That being said, one thing that I definitely had to adapt to was the right thumbstick being positioned above the face buttons. Typically they would be located towards the bottom, whether it’s a PlayStation, Xbox, or Switch Pro gamepad. It has made inputting smash attacks or air attacks in Smash Bros. a little more difficult. I would normally have my thumb or my pointer finger on one of the face buttons, then slide my thumb across the right joystick to get that forward air attack in, but the placement of this thumbstick has made it a bit awkward to adjust to. It will take me some time but my brain will probably make the connections after a few more hours.
The D-pad sort of resembles the pad from the DS4, but it’s smaller and the individual directions are connected rather than being spaced apart from each other. Not bad; it’s clicky and somewhat mushy at the same time, but again, gets the job done. Overall the buttons are small; not great for someone like me who has larger hands, but fortunately the controller grip makes the experience a little more comfortable.
The two back buttons are a bit awkwardly placed, and I couldn’t figure out how to assign macros to them through Steam. I would probably have to configure third-party software in order to make use of them.
Desktop experience. With a USB-C dock, you can use the GPD Win 3 like any other desktop. You can plug in a keyboard, mouse, and HDMI cable if you wanted to use an external monitor. But even without the dock, the slide-in keyboard and the mouse mode built into the device still allows navigation and use across the desktop. It’s definitely not going to offer the same sort of convenience an external mouse and keyboard will give, but at least it’s something when you’re on the go or you don’t have those peripherals available.
If you’ve been a long time reader of Boiling Steam, you may have come across my Darter Pro laptop review from System76 last year. That laptop had the same processor as this one: the i7-1165G7. As such, we can glean a lot of information going by the benchmarks there. The basic idea is you can run Shadow of the Tomb Raider at an average of 30 FPS at 720p, low settings. F1 2017 ran at an average of 68 FPS on the lowest settings at the same resolution. The point is, while we used to laugh at Intel for their iGPU performance, they seriously ramped up their efforts starting with Tiger Lake. Still not going to be anywhere near as good as AMD’s APUs, but even AAA gaming on the lowest settings is feasible, provided the game has a DX11 backend available or it’s natively available on Linux.
While I would have liked to include a few more benchmarks here from other games, those games simply didn’t run: Horizon Zero Dawn, F1 2020, GRID (2019), etc…Xe graphics just doesn’t seem to fair well with DX12.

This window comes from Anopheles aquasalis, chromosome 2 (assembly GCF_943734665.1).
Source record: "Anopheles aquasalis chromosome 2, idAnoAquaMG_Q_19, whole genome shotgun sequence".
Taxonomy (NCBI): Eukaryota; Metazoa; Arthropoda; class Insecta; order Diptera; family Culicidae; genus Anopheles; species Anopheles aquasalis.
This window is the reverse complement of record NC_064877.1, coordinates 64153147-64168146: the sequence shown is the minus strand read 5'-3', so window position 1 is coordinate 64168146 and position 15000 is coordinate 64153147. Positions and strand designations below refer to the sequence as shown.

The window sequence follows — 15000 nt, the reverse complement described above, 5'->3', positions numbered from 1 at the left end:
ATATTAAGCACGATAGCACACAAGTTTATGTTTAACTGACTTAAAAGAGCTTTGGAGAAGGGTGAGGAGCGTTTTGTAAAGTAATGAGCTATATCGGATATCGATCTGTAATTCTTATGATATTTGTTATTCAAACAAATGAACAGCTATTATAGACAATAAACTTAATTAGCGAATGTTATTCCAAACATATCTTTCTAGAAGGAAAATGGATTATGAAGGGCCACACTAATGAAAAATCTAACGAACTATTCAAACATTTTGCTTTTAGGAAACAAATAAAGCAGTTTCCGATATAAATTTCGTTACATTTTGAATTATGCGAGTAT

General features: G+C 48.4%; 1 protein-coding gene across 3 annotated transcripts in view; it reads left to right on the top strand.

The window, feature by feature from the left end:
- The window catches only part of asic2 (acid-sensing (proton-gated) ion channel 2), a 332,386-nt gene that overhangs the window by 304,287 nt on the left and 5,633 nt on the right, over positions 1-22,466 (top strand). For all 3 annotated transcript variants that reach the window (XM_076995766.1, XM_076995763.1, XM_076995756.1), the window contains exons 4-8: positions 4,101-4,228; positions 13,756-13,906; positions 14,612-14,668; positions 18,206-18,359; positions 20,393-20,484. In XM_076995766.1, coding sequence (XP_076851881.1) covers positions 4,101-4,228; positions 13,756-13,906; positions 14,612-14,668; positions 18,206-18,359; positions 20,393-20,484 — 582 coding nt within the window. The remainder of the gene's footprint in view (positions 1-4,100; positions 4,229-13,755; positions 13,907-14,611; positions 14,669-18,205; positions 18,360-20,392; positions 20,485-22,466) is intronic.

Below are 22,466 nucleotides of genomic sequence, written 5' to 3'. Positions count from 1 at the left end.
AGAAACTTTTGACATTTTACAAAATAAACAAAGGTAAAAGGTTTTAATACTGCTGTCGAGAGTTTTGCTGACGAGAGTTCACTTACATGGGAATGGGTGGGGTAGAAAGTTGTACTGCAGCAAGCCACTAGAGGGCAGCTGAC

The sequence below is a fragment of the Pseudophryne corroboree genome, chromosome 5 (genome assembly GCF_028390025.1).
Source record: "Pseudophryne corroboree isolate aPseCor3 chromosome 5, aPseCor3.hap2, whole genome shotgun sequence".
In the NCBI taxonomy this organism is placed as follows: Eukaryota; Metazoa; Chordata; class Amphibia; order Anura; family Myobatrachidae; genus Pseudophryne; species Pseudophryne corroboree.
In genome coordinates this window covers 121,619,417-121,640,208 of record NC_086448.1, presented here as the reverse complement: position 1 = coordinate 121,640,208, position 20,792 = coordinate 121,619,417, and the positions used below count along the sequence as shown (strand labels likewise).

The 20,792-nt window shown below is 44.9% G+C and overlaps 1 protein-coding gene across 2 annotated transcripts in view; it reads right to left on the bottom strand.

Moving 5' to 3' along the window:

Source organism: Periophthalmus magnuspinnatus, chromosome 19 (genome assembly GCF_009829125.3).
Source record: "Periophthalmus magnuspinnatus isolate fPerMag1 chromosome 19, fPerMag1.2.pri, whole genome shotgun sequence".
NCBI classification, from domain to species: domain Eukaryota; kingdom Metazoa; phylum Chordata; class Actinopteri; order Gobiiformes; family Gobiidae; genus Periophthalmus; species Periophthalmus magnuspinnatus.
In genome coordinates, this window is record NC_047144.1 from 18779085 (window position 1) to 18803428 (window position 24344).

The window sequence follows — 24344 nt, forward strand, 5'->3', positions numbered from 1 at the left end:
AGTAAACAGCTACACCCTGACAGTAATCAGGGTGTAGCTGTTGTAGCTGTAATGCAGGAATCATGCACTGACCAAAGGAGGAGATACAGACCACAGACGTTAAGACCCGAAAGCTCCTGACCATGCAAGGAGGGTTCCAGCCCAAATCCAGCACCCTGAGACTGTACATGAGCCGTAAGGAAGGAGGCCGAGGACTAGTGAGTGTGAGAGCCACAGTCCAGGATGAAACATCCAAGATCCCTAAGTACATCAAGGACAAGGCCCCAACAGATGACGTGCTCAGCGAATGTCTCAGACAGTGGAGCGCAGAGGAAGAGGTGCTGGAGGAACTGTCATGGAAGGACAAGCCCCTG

On this note, developers are aware of DX12 incompatibility with Intel and have been trying to work on it for over…seven months now. So this will still probably take a lot more time before anything happens.
There’s also a launch parameter that can be used on Intel to use a DX12 feature override:
But on the games I tried (particularly Horizon Zero Dawn), this didn’t produce any different results.
As more and more games these days ship with DX12, work on this issue is vital. In the meantime, you can reference this unofficial spreadsheet of game compatibility with Xe graphics, and use this Mesa pull request to fix the flickering present in some games.
Should You Get It?
No. Hold off until you get the Deck. It’s great to have a portable x86-based system, but Intel…man. Better iGPU performance over previous generations, yes, but with a lot of games simply not running, either producing a black screen with audio in the background, hanging indefinitely, or crashing, it’s not worth it. You have to be a bit peculiar with your game choices. Force DX11 if possible. Halo: MCC, yes, pretty much any modern AAA racing game with DX12, no.
Ergonomics aren’t bad; the buttons and thumbsticks are a bit small, but you’ll get used to it.
The only reason why I reached three hours of battery life playing Halo was because I had brightness at 10-20%, Wi-Fi and Bluetooth disabled, FPS limited to 30,
tlp installed and running in the background, vibration disabled, and resolution scaling set to 0.67. Otherwise, the battery would only last an hour-and-a-half. I’m hoping we’re not going to have to apply the same sort of schematics to the Steam Deck to get the same amount of battery life. But I’m pretty sure I’m wrong.
That, and I got this at pretty much a steal at $900, used. That’s over double the price of the base model Steam Deck, new. Double the price with a smaller screen, lack of gyro, one class lower for RAM, bad game compatibility…
If you really can’t wait for the Deck, I’d recommend either getting the Aya Neo or the Onexplayer with the AMD Ryzen processor. Only problem there is, prices for those wildly vary, but generally cost around $1,500 used on eBay. So unless you got a lot of dough, hold off until the release of the Steam Deck. Or just get yourself a Switch; many of the same games available on Steam are available on Nintendo’s handheld (particularly indies). You’d just have to buy the games again though.